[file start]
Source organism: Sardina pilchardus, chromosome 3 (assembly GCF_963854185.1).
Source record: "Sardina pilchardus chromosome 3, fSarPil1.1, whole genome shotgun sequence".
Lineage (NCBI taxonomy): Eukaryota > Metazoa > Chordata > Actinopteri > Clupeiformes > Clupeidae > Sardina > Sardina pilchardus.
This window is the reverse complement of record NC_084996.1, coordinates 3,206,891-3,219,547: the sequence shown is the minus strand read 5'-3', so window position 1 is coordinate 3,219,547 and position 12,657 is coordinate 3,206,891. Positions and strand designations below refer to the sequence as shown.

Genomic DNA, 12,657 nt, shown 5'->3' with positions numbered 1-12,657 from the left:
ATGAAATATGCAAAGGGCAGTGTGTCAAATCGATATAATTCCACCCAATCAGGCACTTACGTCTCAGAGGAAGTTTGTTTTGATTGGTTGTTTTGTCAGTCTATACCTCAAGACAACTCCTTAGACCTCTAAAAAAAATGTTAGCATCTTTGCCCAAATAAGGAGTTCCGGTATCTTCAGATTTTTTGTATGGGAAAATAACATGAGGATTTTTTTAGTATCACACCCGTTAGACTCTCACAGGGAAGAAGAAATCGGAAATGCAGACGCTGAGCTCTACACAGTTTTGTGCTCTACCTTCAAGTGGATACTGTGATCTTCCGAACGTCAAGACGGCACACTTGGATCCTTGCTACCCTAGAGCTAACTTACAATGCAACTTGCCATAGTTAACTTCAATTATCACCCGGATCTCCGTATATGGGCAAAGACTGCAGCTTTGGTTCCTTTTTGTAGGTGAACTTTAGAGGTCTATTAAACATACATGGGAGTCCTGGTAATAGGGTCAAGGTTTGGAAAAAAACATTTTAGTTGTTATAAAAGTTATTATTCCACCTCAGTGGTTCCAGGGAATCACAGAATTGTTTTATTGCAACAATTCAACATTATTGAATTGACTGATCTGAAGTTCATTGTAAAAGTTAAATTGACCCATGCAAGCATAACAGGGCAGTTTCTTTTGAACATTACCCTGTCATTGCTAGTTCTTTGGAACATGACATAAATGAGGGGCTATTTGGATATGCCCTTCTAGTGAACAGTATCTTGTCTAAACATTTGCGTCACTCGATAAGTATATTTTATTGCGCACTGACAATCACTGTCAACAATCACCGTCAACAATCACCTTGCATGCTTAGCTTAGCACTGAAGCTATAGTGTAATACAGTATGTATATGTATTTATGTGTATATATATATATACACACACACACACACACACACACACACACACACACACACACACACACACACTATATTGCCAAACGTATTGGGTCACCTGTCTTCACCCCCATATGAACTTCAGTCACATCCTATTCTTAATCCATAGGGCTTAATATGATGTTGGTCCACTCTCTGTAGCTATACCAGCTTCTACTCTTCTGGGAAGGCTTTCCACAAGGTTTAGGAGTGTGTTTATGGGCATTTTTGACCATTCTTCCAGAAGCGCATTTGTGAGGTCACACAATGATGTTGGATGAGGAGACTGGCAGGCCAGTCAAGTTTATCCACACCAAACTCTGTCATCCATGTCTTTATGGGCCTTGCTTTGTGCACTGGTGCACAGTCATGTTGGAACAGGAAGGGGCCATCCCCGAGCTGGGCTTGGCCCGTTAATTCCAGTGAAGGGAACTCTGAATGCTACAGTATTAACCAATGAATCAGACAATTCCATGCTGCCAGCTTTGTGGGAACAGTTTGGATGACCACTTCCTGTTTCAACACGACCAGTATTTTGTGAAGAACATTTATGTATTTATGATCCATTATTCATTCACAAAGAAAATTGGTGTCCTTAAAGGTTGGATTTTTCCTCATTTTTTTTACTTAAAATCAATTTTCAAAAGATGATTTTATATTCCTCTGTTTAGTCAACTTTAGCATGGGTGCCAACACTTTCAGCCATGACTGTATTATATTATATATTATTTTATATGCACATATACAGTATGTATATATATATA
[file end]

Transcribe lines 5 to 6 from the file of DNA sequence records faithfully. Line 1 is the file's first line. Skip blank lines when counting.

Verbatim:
Genomic DNA, 12,657 nt, shown 5'->3' with positions numbered 1-12,657 from the left:
ATGAAATATGCAAAGGGCAGTGTGTCAAATCGATATAATTCCACCCAATCAGGCACTTACGTCTCAGAGGAAGTTTGTTTTGATTGGTTGTTTTGTCAGTCTATACCTCAAGACAACTCCTTAGACCTCTAAAAAAAATGTTAGCATCTTTGCCCAAATAAGGAGTTCCGGTATCTTCAGATTTTTTGTATGGGAAAATAACATGAGGATTTTTTTAGTATCACACCCGTTAGACTCTCACAGGGAAGAAGAAATCGGAAATGCAGACGCTGAGCTCTACACAGTTTTGTGCTCTACCTTCAAGTGGATACTGTGATCTTCCGAACGTCAAGACGGCACACTTGGATCCTTGCTACCCTAGAGCTAACTTACAATGCAACTTGCCATAGTTAACTTCAATTATCACCCGGATCTCCGTATATGGGCAAAGACTGCAGCTTTGGTTCCTTTTTGTAGGTGAACTTTAGAGGTCTATTAAACATACATGGGAGTCCTGGTAATAGGGTCAAGGTTTGGAAAAAAACATTTTAGTTGTTATAAAAGTTATTATTCCACCTCAGTGGTTCCAGGGAATCACAGAATTGTTTTATTGCAACAATTCAACATTATTGAATTGACTGATCTGAAGTTCATTGTAAAAGTTAAATTGACCCATGCAAGCATAACAGGGCAGTTTCTTTTGAACATTACCCTGTCATTGCTAGTTCTTTGGAACATGACATAAATGAGGGGCTATTTGGATATGCCCTTCTAGTGAACAGTATCTTGTCTAAACATTTGCGTCACTCGATAAGTATATTTTATTGCGCACTGACAATCACTGTCAACAATCACCGTCAACAATCACCTTGCATGCTTAGCTTAGCACTGAAGCTATAGTGTAATACAGTATGTATATGTATTTATGTGTATATATATATATACACACACACACACACACACACACACACACACACACACACACACACACACACTATATTGCCAAACGTATTGGGTCACCTGTCTTCACCCCCATATGAACTTCAGTCACATCCTATTCTTAATCCATAGGGCTTAATATGATGTTGGTCCACTCTCTGTAGCTATACCAGCTTCTACTCTTCTGGGAAGGCTTTCCACAAGGTTTAGGAGTGTGTTTATGGGCATTTTTGACCATTCTTCCAGAAGCGCATTTGTGAGGTCACACAATGATGTTGGATGAGGAGACTGGCAGGCCAGTCAAGTTTATCCACACCAAACTCTGTCATCCATGTCTTTATGGGCCTTGCTTTGTGCACTGGTGCACAGTCATGTTGGAACAGGAAGGGGCCATCCCCGAGCTGGGCTTGGCCCGTTAATTCCAGTGAAGGGAACTCTGAATGCTACAGTATTAACCAATGAATCAGACAATTCCATGCTGCCAGCTTTGTGGGAACAGTTTGGATGACCACTTCCTGTTTCAACACGACCAGTATTTTGTGAAGAACATTTATGTATTTATGATCCATTATTCATTCACAAAGAAAATTGGTGTCCTTAAAGGTTGGATTTTTCCTCATTTTTTTTACTTAAAATCAATTTTCAAAAGATGATTTTATATTCCTCTGTTTAGTCAACTTTAGCATGGGTGCCAACACTTTCAGCCATGACTGTATTATATTATATATTATTTTATATGCACATATACAGTATGTATATATATATA